The brilliant mind of the 21st century who invented Big Bang Theory and gave science world a new perspective of research, Sir Stephen Hawkins was born on 8th January 1942 in Oxfordshire, England to Frank and Isobel Eileen Hawking.
Isobel worked as a secretary for a medical research institute, and Frank was a medical researcher. Hawking had two younger sisters, Philippa and Mary, and an adopted brother, Edward Frank David.
In 1963, Hawking was diagnosed with an early-onset slow-progressing form of motor neurone disease (MND; also known as amyotrophic lateral sclerosis “ALS” or Lou Gehrig’s disease) that gradually paralysed him over the decades.
Even after the loss of his speech, he was still able to communicate through a speech-generating device, initially through use of a hand-held switch, and eventually by using a single cheek muscle.
His scientific works included a collaboration with Roger Penrose on gravitational singularity theorem in the framework of general relativity and the theoretical prediction that black holes emit radiation, often called Hawking Radiation.
Hawking was the first to set out a theory of cosmology explained by a union of the general theory of relativity and quantum mechanics. He was a vigorous supporter of the many-world interpretation of quantum mechanics.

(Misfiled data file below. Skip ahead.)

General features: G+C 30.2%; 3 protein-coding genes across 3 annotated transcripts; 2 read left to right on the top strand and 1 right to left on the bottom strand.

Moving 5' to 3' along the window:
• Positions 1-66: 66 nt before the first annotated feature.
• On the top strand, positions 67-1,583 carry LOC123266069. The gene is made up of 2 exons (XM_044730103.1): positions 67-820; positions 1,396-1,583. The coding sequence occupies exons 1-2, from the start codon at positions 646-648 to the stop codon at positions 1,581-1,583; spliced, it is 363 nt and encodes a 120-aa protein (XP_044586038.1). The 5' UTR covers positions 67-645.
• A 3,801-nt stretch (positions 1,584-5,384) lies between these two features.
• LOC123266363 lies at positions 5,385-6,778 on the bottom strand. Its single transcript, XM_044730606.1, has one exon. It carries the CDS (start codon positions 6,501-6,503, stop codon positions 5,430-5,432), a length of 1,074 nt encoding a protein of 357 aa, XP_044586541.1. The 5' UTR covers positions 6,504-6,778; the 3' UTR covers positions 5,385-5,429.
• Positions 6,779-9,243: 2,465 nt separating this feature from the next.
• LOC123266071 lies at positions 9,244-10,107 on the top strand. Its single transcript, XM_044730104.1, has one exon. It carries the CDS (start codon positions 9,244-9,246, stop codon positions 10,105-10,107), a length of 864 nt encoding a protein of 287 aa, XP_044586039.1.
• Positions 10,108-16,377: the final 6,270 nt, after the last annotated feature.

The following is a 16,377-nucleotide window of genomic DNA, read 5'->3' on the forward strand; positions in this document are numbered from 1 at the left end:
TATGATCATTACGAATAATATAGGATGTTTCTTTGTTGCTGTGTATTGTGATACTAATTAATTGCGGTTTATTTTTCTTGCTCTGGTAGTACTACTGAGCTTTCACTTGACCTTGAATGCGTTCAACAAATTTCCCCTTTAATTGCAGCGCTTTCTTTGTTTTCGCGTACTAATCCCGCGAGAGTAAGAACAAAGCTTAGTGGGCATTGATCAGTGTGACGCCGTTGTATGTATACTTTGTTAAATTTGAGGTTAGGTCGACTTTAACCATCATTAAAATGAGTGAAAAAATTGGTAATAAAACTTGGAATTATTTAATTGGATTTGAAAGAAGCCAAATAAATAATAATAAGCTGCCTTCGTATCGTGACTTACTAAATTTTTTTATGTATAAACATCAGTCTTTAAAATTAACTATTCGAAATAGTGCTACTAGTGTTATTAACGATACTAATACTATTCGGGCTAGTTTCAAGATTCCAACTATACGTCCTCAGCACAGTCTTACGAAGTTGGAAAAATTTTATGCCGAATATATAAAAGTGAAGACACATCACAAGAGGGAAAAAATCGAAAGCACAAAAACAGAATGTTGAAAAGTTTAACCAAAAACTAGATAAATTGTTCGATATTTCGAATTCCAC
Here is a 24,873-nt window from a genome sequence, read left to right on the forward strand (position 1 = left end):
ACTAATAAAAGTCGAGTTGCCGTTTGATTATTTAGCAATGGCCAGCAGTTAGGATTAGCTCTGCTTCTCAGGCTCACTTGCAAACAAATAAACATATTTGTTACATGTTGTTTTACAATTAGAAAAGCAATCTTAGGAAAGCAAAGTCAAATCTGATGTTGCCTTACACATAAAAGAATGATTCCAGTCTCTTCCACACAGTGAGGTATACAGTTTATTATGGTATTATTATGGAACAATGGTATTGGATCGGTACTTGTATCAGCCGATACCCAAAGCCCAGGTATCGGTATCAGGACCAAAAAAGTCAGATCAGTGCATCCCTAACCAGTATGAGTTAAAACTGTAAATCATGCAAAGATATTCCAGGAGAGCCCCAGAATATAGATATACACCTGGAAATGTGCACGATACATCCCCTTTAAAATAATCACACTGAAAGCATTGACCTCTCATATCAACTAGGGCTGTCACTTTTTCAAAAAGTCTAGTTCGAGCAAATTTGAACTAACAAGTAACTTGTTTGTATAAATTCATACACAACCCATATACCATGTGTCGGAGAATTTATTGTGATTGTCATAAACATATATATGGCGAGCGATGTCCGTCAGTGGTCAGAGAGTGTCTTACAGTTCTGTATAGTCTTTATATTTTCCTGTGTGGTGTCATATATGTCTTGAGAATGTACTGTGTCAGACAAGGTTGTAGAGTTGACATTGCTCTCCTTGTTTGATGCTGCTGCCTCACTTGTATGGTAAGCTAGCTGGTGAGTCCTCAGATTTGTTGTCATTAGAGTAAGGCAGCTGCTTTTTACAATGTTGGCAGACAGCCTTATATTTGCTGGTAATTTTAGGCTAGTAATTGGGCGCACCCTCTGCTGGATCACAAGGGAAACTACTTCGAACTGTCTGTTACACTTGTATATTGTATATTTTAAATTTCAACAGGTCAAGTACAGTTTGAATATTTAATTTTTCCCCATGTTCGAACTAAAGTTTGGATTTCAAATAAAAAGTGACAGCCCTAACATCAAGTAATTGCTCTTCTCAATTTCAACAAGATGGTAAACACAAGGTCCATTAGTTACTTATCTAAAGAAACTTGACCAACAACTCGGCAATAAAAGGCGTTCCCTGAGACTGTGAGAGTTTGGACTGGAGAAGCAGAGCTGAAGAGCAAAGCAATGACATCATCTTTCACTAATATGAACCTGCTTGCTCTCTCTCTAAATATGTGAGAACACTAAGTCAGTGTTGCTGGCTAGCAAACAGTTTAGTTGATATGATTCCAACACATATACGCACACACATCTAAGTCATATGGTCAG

Hawking achieved commercial success with several works of popular science in which he discusses his own theories and cosmology in general. His book A Brief History of Time appeared on the British Sunday Times best-seller list for a record-breaking 237 weeks. Hawking was a Fellow of the Royal Society (FRS), a lifetime member of the Pontifical Academy of Sciences, and a recipient of the Presidential Medal of Freedom, the highest civilian award in the United States.
He died on 14 March 2018 at the age of 76, after living with the disease for more than 50 years.